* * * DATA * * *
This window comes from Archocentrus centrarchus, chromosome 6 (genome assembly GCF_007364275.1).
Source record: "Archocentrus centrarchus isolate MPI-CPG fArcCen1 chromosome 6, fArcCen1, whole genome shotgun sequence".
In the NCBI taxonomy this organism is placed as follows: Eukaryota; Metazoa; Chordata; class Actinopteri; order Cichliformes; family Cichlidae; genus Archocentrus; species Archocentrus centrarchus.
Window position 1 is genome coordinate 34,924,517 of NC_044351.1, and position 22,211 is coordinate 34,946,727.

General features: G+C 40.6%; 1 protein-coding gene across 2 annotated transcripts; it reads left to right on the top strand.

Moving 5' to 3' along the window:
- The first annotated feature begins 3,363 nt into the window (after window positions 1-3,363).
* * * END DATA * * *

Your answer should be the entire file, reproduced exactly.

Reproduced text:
This window comes from Archocentrus centrarchus, chromosome 6 (genome assembly GCF_007364275.1).
Source record: "Archocentrus centrarchus isolate MPI-CPG fArcCen1 chromosome 6, fArcCen1, whole genome shotgun sequence".
In the NCBI taxonomy this organism is placed as follows: Eukaryota; Metazoa; Chordata; class Actinopteri; order Cichliformes; family Cichlidae; genus Archocentrus; species Archocentrus centrarchus.
Window position 1 is genome coordinate 34,924,517 of NC_044351.1, and position 22,211 is coordinate 34,946,727.

General features: G+C 40.6%; 1 protein-coding gene across 2 annotated transcripts; it reads left to right on the top strand.

Moving 5' to 3' along the window:
- The first annotated feature begins 3,363 nt into the window (after window positions 1-3,363).